- Identification Verification: The receiver of pharmaceutical products must be able to verify that the identification on the products matches the contents. Within 24 hours of making a request for verification, the manufacturer of a product must be able to provide the unique identification number of the product and verify that the product received by the wholesale, repackager, and distributor is what they manufactured. Being unable to do so will result in the receiver treating the product as suspect or illegitimate.
- Response and Notification: Manufacturers who determine that drugs in their possession or control are suspect must develop policies to quarantine the suspect drugs for investigation. They must also establish procedures for notifying the FDA and all stakeholders if a suspect drug is found to be illegitimate—i.e. counterfeit, unapproved, or potentially hazardous.
Compliance with the DSCSA is a matter of expanding tracking to every transaction in the pharmaceutical supply chain.
The only practical means of complying with these requirements is by tracking product through an electronic database enabled at all levels of the supply chain. Tracking of individual products at the package level is already available. Retail stores manage their inventories by scanning barcodes in order to keep a current log of individual Stock Keeping Units (SKUs).
Compliance with the DSCSA is a matter of expanding tracking to every transaction in the pharmaceutical supply chain and to every level of packaging, from the individual package to the carton containing them to the unit load level. Tracking and tracing products using barcodes translates to many man-hours with a scan gun and significant labor costs; however, radio-based technology offers a much less laborious means of tracking.
How RFID Helps Manufacturers Meet DSCSA Requirements
Radio Frequency Identification (RFID) offers the possibility of automatically capturing data—in this case, those unique pharmaceutical identification numbers—without the effort required to manually scan each individual package, carton, and pallet. An RFID chip embedded in packaging remains passive until it receives a signal from a radio transponder broadcasting at the right frequency. Powered by this radio wave, it transmits the information it was encoded with, which is then automatically recorded. RFID tags can be scanned very quickly—so quickly that a reader can appear to be scanning multiple chips at once—and from a much greater distance than a barcode, which allows the information needed to comply with the DSCSA to be tracked with minimal labor during each change of custody in the supply chain.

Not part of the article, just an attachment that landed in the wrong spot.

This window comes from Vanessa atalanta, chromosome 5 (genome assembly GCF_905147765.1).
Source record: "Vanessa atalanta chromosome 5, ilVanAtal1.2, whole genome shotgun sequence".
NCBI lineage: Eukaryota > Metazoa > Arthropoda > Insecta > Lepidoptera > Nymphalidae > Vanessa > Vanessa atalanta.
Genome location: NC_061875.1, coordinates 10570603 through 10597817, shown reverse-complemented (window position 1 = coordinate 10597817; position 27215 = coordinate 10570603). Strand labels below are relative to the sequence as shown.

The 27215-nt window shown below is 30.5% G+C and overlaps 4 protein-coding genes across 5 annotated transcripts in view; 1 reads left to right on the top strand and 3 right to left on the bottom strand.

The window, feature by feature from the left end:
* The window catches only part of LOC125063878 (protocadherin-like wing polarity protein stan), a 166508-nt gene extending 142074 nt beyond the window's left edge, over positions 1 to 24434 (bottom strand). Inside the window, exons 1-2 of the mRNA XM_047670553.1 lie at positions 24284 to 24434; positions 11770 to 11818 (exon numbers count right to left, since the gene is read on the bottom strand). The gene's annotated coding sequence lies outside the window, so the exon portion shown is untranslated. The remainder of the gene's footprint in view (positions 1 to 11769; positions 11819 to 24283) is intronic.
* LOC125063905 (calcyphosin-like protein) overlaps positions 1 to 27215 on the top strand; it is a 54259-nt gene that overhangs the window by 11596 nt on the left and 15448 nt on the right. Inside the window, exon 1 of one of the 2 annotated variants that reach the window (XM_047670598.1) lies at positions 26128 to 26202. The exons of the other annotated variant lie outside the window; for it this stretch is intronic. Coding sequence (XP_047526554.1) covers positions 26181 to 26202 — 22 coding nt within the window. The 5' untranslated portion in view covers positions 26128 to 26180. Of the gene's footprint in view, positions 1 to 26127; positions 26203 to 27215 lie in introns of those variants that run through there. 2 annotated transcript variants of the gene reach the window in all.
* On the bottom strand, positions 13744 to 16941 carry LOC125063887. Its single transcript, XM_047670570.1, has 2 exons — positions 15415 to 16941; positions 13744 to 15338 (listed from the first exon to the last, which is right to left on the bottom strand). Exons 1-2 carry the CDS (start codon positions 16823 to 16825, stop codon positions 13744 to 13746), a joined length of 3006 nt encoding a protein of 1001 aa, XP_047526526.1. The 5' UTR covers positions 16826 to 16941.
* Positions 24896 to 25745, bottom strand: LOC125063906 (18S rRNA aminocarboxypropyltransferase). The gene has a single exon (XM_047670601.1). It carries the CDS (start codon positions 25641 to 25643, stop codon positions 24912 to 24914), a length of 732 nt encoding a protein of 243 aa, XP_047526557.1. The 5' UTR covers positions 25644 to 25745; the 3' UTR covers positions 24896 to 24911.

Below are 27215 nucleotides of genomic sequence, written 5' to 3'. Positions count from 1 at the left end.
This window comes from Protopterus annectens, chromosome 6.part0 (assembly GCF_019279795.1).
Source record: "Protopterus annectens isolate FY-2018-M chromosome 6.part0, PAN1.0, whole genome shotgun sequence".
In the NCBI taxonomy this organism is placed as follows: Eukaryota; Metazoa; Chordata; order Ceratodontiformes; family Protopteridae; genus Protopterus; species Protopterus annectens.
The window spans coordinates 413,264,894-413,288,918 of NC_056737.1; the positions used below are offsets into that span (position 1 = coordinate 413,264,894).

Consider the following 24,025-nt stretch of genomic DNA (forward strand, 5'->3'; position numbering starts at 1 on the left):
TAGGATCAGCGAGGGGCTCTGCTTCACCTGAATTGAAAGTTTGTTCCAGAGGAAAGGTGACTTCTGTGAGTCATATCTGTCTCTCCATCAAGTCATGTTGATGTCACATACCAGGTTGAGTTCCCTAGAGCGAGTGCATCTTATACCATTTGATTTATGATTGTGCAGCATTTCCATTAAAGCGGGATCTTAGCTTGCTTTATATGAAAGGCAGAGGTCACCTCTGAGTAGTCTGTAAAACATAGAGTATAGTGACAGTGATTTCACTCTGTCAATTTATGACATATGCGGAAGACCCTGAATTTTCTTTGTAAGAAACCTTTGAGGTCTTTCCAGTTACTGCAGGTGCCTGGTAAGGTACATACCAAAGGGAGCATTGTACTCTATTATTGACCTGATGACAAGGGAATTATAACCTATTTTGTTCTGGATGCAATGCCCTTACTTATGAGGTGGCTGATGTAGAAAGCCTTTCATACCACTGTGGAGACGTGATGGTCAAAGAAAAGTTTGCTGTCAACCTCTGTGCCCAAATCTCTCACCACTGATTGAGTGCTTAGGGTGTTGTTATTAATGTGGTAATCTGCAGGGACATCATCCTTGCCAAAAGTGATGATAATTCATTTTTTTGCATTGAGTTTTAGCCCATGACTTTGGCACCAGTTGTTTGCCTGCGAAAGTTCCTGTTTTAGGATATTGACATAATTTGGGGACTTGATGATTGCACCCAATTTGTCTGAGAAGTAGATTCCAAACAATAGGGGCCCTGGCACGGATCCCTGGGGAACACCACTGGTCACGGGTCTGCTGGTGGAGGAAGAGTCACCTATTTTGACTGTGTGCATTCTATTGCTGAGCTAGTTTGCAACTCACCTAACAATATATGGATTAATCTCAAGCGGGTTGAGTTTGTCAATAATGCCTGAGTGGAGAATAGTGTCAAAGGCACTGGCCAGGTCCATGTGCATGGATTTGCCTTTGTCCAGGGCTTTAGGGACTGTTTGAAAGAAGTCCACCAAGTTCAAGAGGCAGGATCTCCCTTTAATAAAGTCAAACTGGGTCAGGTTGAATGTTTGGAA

Tracking and tracing can be applied to the shipping pallets used for pharmaceutical product transportation.
While RFID tags and the transponders needed to read them are a significant investment, they are likely to be far cheaper than the labor required to read barcodes on every package and every carton in large batches of pharmaceuticals. Tracking and tracing can also be applied to the shipping pallets used for pharmaceutical product transportation, where it can serve as a vital means of verifying a product’s transaction history or locating where lapses in record keeping or tampering took place.
But not all pallets are created equal when it comes to traceability. RFID chips on wood pallets sit on the surface where they can be easily dislodged or damaged during handling. One logistics expert compared putting an RFID chip on a wood pallet to putting a license plate on a car in a demolition derby. Pallets made of alternative materials, such as plastic, allow the chip to be fully embedded into the pallet, offering a more reliable means of verifying the movements of products through the pharmaceutical supply chain. The movements of drugs and biological products through the supply chain are complex and the consequences of lapses in tracking are potentially life-threatening for consumers. As a result, trackable plastic pallets with built-in RFID technology are a cost-effective investment for any pharmaceutical company seeking to develop procedures to comply with the DSCSA’s requirements for manufacturers.
Discover more about the iGPS plastic pallet and how its built-in RFID technology can help your company comply with DSCSA requirements by giving our team a call at 1-866-636-6443, emailing a specialist at firstname.lastname@example.org, or visiting our contact page.
Image 1: Unsplash User: Brett Jordan
Image 2: Unsplash User: Louis Reed